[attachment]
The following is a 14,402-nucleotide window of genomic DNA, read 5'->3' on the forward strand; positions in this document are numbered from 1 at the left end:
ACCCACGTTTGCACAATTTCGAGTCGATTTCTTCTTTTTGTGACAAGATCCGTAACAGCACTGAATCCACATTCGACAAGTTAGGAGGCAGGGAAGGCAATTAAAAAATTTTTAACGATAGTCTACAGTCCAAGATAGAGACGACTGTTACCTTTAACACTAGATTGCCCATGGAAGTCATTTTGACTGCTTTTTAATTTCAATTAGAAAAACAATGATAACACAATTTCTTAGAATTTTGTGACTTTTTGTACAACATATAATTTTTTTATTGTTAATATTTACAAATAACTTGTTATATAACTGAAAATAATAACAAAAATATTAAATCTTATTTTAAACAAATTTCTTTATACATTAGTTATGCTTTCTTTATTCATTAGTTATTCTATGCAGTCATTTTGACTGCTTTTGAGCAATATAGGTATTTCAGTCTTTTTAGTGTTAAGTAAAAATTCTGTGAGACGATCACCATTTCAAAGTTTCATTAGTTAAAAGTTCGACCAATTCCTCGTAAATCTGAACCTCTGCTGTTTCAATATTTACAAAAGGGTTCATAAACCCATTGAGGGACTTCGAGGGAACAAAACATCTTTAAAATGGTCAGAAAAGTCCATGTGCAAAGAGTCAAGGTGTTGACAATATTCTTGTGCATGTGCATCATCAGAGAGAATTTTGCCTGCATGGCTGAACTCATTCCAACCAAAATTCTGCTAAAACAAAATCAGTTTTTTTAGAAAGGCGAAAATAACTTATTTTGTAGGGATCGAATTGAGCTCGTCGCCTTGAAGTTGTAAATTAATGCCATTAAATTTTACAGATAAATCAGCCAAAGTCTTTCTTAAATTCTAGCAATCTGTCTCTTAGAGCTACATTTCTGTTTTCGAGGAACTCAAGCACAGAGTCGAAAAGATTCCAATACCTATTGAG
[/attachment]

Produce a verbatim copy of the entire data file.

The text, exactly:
The following is a 14,402-nucleotide window of genomic DNA, read 5'->3' on the forward strand; positions in this document are numbered from 1 at the left end:
ACCCACGTTTGCACAATTTCGAGTCGATTTCTTCTTTTTGTGACAAGATCCGTAACAGCACTGAATCCACATTCGACAAGTTAGGAGGCAGGGAAGGCAATTAAAAAATTTTTAACGATAGTCTACAGTCCAAGATAGAGACGACTGTTACCTTTAACACTAGATTGCCCATGGAAGTCATTTTGACTGCTTTTTAATTTCAATTAGAAAAACAATGATAACACAATTTCTTAGAATTTTGTGACTTTTTGTACAACATATAATTTTTTTATTGTTAATATTTACAAATAACTTGTTATATAACTGAAAATAATAACAAAAATATTAAATCTTATTTTAAACAAATTTCTTTATACATTAGTTATGCTTTCTTTATTCATTAGTTATTCTATGCAGTCATTTTGACTGCTTTTGAGCAATATAGGTATTTCAGTCTTTTTAGTGTTAAGTAAAAATTCTGTGAGACGATCACCATTTCAAAGTTTCATTAGTTAAAAGTTCGACCAATTCCTCGTAAATCTGAACCTCTGCTGTTTCAATATTTACAAAAGGGTTCATAAACCCATTGAGGGACTTCGAGGGAACAAAACATCTTTAAAATGGTCAGAAAAGTCCATGTGCAAAGAGTCAAGGTGTTGACAATATTCTTGTGCATGTGCATCATCAGAGAGAATTTTGCCTGCATGGCTGAACTCATTCCAACCAAAATTCTGCTAAAACAAAATCAGTTTTTTTAGAAAGGCGAAAATAACTTATTTTGTAGGGATCGAATTGAGCTCGTCGCCTTGAAGTTGTAAATTAATGCCATTAAATTTTACAGATAAATCAGCCAAAGTCTTTCTTAAATTCTAGCAATCTGTCTCTTAGAGCTACATTTCTGTTTTCGAGGAACTCAAGCACAGAGTCGAAAAGATTCCAATACCTATTGAG